Michigan doctors challenge others to join them in a quest for "Zero Suicide"

Two Henry Ford Health doctors want to train health care providers to screen patients for risk of suicide — and connect them with resources to prevent suicide if the risk is high.
This article is part of State of Health, a series about how Michigan communities are rising to address health challenges. It is made possible with funding from the Michigan Health Endowment Fund.

In a 2019 study, Henry Ford Health (HFH) doctors Brian K. Ahmedani, Cathrine Frank, and their co-authors found that almost all people who die by suicide have a health care visit not long before their death. Now, Ahmedani and Frank are leveraging that data to train health care providers to screen patients for risk of suicide — and connect them with resources to prevent suicide if the risk is high.

Ahmedani and Frank's study found that nearly 30% of individuals who die by suicide had a health care visit in the week before their death, more than 50% had a health care visit within a month before death, and more than 90% within a year. Their effort to turn those statistics around is called the Michigan Mental Health Innovation Network for Clinical Design (MI Mind), a quality improvement initiative awarded to HFH through Blue Cross Blue Shield of Michigan (BCBS). The program offers suicide risk screening, assessment, and treatment options to partnering health care organizations.

"For the first time, there are screening tools that we can actually use to help identify people who are at risk for suicide. Those tools are really good at identifying increased risk over a 90-day, one-year, or two-year period — out in the future," says Ahmedani, who is also director for the HFH Center for Health Policy and Health Services. "It doesn't guarantee that someone will have a suicide attempt, but very much like with a cholesterol score or Framingham score for risk for heart attack, this set of questions does the same for identifying increased risk for suicide attempt."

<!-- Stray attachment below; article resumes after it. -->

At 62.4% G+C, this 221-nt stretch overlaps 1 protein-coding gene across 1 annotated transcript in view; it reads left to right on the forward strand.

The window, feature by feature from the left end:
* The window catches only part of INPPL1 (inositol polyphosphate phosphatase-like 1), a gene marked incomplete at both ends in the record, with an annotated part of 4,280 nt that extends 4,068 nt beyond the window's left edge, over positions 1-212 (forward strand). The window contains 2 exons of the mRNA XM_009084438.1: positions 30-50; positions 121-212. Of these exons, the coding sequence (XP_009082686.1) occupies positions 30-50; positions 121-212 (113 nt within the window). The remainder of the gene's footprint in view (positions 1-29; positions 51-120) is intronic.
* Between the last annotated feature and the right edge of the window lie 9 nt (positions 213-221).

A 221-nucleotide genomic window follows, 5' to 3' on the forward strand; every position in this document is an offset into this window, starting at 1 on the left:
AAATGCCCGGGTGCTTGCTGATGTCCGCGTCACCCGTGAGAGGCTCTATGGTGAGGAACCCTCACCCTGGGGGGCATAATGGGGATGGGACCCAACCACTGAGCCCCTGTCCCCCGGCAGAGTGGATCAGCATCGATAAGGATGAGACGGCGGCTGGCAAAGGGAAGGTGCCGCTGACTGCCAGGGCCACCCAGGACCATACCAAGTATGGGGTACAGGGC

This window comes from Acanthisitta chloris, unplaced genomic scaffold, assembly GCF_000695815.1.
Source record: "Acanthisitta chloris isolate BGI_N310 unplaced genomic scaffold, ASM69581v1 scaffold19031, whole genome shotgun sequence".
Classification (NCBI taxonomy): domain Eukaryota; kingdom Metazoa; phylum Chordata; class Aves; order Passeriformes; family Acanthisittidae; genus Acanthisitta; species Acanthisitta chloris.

Dr. Brian Ahmedani.
Currently wrapping up its first year, MI Mind is training more than 200 health care providers across Michigan to properly screen patients for suicide and provide them resources to help prevent suicide.

"Our goal in the next few years is to onboard all of the provider organizations in the state of Michigan. That includes primary care and mental or behavioral health," Ahmedani says. "Right now, we have onboarded seven organizations that represent not only a geographically diverse set of providers, but also providers that offer a large amount of care across the state."

MI Mind's screening tool can be used in the emergency room, by primary care doctors, or with outpatient medical specialties — anywhere in the health care system. The program adopts the Henry Ford Zero Suicide approach, which holds that all deaths by suicide are preventable for individuals under the care of health care systems. Ahmedani says HFH developed a Zero Suicide framework 20 years ago, which has led to a nearly 80% reduction in deaths by suicide among HFH's patient population.
A folder of information about MI Mind.
"If there's a positive screen, then we do suicide risk assessment, which is a more in-depth understanding of the factors that may be contributing to suicidal ideation," he says.

Based on the result of the risk assessment, the health care provider helps the patient come up with a safety plan and then links them to care coordination that sets them up with additional behavioral health care services, such as psychotherapy-based treatments for suicide risk.

"You treat both the suicide risk and whatever other ongoing medical or mental health conditions that that person has, basically treating suicide risk as a separate diagnosis," Ahmedani says.

Screening saves lives

For health care providers, simply asking patients if they are feeling suicidal is not enough. That's where the MI Mind screening tool can mean the difference between life and death.

"We know that if somebody says yes, that's certainly something that puts them at risk. But if they say no, it doesn't mean they don't have risks," says Frank, who is also chair of the HFH Department of Psychiatry and Behavioral Health Services
Dr. Cathrine Frank.
So, under HFH's and MI Mind's Zero Suicide model, providers also look for suicide risk factors in patients.